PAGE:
Rodger says “The biological carpet is just to jump start the lifecycle. Once the lifecycle is able to get started, get out of its say……… Life begets life. More life begets more life”. And it can be added - life begets water, water begets more life, with a nod to a similar Millan Millan quote.

Modern civilization has degraded land and destroyed the life on it, lessening its ability to self-organize, self-regulate, reproduce and regenerate. Deserts are an extreme aspect of that degradation, they are limited in their ability to turn rain and sunlight into the long photosynthetic carbon chains of life. Deserts though, do not have to be a permanent equilibrium dead end that the complex system of the earth evolves to and is stuck at. The biological carpet provides a way to jump start the positive feedback loop of life creating more life again.

Rodger has set his eyes on California for his next project. The idea is to regreen the desert in the Imperial Valley in southeast California. Rodger says pollen and other evidence point to Imperial Valley and other desertified areas in south eastern California as being more green and vegetated historically, with past civilizational mishaps weakening the landscape ecology.

The idea is to start in the Imperial Valley with a 5000-6000 acres of land to show proof of concept, then approach the California government to help them obtain 150,000 acres of land to regreen.

Currently the Imperial Valley gets about 3 inches of rain yearly, and it all rushes off the land because there is nothing to absorb it. With a biological carpet there, when the infrequent rains come, more of that rain can be absorbed to grow grasslands first, and trees later.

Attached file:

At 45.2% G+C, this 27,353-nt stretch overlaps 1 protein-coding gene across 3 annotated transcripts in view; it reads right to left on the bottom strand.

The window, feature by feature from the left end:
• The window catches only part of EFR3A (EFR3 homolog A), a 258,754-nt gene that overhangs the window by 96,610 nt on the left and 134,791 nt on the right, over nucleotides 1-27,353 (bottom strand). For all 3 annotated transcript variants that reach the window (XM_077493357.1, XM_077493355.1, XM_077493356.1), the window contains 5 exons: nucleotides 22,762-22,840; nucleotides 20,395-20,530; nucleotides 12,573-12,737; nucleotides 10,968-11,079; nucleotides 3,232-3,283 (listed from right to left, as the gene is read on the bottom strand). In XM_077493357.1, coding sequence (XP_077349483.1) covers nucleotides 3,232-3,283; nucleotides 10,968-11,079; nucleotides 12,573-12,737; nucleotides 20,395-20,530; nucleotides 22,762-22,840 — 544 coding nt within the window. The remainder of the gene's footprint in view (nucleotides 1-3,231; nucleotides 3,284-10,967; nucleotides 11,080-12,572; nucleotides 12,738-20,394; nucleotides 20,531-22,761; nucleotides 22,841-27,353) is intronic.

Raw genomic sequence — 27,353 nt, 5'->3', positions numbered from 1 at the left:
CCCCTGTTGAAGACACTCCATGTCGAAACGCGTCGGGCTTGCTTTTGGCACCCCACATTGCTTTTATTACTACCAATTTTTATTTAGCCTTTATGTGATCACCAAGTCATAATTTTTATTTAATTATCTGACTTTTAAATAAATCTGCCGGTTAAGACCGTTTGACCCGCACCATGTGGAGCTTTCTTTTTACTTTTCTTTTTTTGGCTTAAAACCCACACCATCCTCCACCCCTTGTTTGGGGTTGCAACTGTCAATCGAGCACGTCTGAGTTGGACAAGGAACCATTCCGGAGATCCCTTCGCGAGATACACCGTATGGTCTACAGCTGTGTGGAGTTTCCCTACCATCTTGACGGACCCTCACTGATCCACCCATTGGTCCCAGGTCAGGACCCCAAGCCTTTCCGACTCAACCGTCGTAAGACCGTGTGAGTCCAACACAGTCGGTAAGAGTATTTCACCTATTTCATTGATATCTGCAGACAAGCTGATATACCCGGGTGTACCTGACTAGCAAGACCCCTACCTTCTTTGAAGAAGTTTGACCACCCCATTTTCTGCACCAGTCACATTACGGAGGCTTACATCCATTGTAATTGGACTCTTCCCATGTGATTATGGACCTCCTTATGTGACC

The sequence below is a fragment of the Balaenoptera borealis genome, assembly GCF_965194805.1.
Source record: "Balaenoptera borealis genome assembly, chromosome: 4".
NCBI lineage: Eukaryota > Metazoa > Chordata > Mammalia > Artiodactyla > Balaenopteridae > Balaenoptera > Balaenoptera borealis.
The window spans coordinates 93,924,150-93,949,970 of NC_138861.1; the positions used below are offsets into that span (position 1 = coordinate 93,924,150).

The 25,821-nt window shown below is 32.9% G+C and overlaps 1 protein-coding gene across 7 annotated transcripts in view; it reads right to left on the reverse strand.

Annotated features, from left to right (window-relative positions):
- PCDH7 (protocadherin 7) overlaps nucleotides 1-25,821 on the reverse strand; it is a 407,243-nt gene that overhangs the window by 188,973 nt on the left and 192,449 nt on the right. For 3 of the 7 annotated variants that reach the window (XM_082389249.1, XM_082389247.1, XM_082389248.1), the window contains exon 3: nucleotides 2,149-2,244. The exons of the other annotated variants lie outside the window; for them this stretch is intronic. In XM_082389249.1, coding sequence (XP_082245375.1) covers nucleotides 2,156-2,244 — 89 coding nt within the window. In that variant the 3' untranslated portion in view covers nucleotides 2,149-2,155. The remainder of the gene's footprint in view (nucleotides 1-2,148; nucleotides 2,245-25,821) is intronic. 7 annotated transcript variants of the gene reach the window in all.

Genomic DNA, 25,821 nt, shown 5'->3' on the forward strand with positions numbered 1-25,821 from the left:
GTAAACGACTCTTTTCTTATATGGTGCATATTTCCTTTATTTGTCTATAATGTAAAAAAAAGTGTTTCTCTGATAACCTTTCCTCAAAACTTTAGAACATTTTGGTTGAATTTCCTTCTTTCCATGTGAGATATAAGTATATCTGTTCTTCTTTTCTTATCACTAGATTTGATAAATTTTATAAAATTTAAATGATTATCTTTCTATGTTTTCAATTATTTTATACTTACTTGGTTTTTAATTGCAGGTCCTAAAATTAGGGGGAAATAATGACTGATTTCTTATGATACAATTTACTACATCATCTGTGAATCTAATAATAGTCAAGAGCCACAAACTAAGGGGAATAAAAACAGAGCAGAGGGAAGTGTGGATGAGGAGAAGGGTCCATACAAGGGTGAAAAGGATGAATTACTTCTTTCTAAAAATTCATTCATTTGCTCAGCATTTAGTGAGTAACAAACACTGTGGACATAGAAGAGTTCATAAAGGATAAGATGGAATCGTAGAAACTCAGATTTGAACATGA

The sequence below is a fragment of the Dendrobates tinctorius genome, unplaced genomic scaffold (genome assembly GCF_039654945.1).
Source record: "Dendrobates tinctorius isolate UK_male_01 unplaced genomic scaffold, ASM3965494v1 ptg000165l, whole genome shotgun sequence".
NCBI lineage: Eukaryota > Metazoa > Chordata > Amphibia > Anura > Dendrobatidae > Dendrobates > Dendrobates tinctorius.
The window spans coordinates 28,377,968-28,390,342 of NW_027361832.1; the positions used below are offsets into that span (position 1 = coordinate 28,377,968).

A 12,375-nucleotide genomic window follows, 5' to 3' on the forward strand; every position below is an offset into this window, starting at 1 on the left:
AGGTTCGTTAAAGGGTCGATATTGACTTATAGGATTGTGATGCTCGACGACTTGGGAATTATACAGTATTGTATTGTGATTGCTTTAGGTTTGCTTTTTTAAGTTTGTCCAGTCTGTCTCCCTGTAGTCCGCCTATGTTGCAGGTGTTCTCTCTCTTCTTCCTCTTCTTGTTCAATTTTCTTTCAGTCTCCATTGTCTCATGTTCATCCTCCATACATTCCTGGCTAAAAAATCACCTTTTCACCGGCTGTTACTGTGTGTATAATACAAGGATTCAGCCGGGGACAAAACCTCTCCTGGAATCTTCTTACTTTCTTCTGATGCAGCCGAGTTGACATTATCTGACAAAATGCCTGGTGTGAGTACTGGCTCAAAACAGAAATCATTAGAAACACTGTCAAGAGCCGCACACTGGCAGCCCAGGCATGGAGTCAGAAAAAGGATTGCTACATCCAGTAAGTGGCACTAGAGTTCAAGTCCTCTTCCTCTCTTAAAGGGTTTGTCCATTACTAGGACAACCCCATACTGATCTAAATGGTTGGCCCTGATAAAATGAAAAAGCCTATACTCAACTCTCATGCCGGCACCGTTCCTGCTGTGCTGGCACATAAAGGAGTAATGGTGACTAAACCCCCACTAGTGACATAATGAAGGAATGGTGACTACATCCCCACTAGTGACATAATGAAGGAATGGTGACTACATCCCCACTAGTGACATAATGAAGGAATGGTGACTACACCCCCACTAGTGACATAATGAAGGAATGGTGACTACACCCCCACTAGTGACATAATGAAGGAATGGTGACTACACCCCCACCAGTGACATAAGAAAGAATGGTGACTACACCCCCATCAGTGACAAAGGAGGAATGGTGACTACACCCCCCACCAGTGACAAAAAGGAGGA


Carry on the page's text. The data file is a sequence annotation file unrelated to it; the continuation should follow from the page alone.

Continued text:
The extreme desert temperature oscillations from very hot to very cold, will be dampened by the biological carpet and growing soil. This will lead to less hot daytime winds. With more humidity in the environment, the winds will also be less dry. The recent scourge of wildfires in Calfornia have been fanned by the hot, dry Chinook winds that blow in from southeastern Calfornia. With less hot, and less dry winds there should be a decrease in wildfires.

As grass and trees grow, rains can return, as there is more water vapor evapotranspiring to combine with the air moisture to create rain. Rain can moisture hop, via the small water cycle, around California to increase its water supply. Winds blowing up from the Baja California can carry the extra water vapor from Imperial Valley into the continental US, to places like Kansas and Texas.

Rodger is looking to initiate this project in the Imperial Valley, with 5000-6000 acres and several thousand cattle. If he can show this works he will then approach Californian government for more land.

You can read more about his project at . You can subscribe to his project on the website. Subscription helps when they show proof of interest in the project to the California government. If you have the connections, you can pass the idea onto potential investors.